1.3.2 1-3-1 Match up defence
The key concepts of the 1-1-3 defence are:
- Deny all penetrating passes;
- Influence the ball to one side of the court and keep it there;
- Deny passes to the post – “front” low post players;
- Keep hands up and active to stop passes;
- Never let a cutter on the “strong side” get in front of a defender.
Initially one guard (x1) defends the ball – the “up” guard. The second guard (x2) denies the high post area. The guards have responsibility to guard the ball above the free throw line.
The “frontline” (x3, x4 and x5) take position in the back of the zone, staying in front of any low post player.
When the ball is passed to the wing, the front line moves to defend the ball. The frontline and the guards adjust to form a “box” with two defenders at the high and low post (in front of any offensive players) and two defenders in the “help” position.
The players in the “help” position are positioned the same as “split line” in “man to man”.
When the ball is passed to the strong side wing, the front line defender in the low post “fronts”. The help defender becomes particularly important in order to stop any lob passes into the post.
Pressure on the wing player (so that they cannot make the lob pass) is also very important.
Defending the dribbler
Where the ball is dribbled from the point, the up guard defends that. On any reversal pass, the up guard and the back guard switch (this is shown in red.)
If the ball is then reversed to the point, the “back” guard moves to defend the ball. They should hesitate before moving, to give the other guard time to recover to the high post position.
The middle player in the frontline can also hedge toward the foul line to provide additional protection.
This restores the initial alignment.
When the up guard is defending at the wing, should the ball be passed to the point, the guard must sprint to the middle of the high post area. They will not be guarding either wing on the next pass and must focus on defending the high post area.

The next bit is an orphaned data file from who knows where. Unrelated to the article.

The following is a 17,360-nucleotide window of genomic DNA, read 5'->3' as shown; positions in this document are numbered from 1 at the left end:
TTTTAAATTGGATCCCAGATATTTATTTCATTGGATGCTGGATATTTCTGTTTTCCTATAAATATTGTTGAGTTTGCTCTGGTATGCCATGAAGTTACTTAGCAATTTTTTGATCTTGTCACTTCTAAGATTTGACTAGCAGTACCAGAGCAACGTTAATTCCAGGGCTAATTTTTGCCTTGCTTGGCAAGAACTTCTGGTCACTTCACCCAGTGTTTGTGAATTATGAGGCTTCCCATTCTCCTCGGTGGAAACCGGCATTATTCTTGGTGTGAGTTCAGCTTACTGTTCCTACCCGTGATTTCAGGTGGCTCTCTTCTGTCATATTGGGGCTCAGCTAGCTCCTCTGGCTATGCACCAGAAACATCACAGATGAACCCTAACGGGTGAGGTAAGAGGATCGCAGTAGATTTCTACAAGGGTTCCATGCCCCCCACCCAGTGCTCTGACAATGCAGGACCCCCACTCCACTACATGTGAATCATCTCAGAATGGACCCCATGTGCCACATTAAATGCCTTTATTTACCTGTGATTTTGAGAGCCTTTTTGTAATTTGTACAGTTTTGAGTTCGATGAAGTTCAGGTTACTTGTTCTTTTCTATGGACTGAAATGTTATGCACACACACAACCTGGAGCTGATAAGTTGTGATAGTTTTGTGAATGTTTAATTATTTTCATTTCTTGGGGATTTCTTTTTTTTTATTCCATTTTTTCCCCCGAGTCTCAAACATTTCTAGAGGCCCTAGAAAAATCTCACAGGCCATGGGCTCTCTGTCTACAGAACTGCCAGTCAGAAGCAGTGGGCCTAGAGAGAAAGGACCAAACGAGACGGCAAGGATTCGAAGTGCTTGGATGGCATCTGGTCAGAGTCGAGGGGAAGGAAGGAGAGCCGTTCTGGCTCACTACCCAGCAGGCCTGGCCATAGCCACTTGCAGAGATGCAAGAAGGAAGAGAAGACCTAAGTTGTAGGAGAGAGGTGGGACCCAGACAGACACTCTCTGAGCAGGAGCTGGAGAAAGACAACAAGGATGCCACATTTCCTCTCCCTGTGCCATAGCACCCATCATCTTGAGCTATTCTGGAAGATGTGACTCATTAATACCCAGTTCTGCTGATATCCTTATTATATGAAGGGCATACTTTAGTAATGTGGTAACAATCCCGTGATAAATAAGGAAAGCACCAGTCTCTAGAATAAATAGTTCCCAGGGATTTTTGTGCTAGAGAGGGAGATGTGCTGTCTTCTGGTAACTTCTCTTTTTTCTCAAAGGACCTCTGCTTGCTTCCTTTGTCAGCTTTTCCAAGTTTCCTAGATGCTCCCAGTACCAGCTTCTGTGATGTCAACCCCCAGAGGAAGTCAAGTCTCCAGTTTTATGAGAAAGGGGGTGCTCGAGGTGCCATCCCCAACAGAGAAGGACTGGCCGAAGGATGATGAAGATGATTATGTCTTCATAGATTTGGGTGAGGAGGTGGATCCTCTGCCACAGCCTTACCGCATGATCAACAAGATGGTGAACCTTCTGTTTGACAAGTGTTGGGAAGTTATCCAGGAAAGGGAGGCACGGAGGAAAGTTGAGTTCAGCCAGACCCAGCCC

On a pass to the corner, the nearest front line player defends the corner player and the opposite front line player moves across the baseline to front any low post player. They should move on the baseline side of a post player.
The front line player that was defending the high post, rotates down to the help position. They do not move to the low post (although they may be closer) as they have a poor angle and could be easily sealed by the post player.
Practising the 1-1-3 Match Up Zone
An effective way of developing any match up zone defence is to play it against 6, 7 or even 8 offensive players. Initially, limiting the offensive players to passing the ball and then allowing them freedom to dribble and ultimately cut.
When a team is initially learning the “slides” or movements within the match up zone, it can be useful to work separately with the guards and the frontline.
The high post must be denied by the guards at all times, but once the player has the ball, it is a player from the frontline who has responsibility to defend the post player.
When the high post receives the ball, the middle player in the front line (x4) hedges towards them. If the high post turns to face the basket, it is x4’s responsibility to defend the player as closely as possible.
Rebounding in the 1-1-3 Match Up
If the shot is taken from either the corner or the wing, the frontline defender who is in front of the low post player has no “blocking out” responsibilities (as they are in a poor position). They should drop step past the post player into the key to contest for the rebound.
Other players rotate away from where the shot was taken and “find a body” to box out.
However, if there is a player in the corner, x5 (who was fronting low post) is responsible to box out the corner player.
Trapping in the 1-1-3
Trapping in the 1-1-3 is mostly done in the corner, with the wing defender following the pass to act as a “trapper”.
The frontline defender and guard still front any low or high post players, being active to intercept any pass.
The back guard must move down to be in a help position behind any low post player.
However, if the screen is effective, the guard may need to rotate to defend the ball.
The simple rule is that whoever can get there quicker is the player that defends the ball.